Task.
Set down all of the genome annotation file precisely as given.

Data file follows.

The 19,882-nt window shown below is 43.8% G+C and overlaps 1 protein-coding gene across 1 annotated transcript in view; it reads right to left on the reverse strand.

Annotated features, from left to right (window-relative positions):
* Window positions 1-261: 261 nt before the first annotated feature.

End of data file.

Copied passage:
The 19,882-nt window shown below is 43.8% G+C and overlaps 1 protein-coding gene across 1 annotated transcript in view; it reads right to left on the reverse strand.

Annotated features, from left to right (window-relative positions):
* Window positions 1-261: 261 nt before the first annotated feature.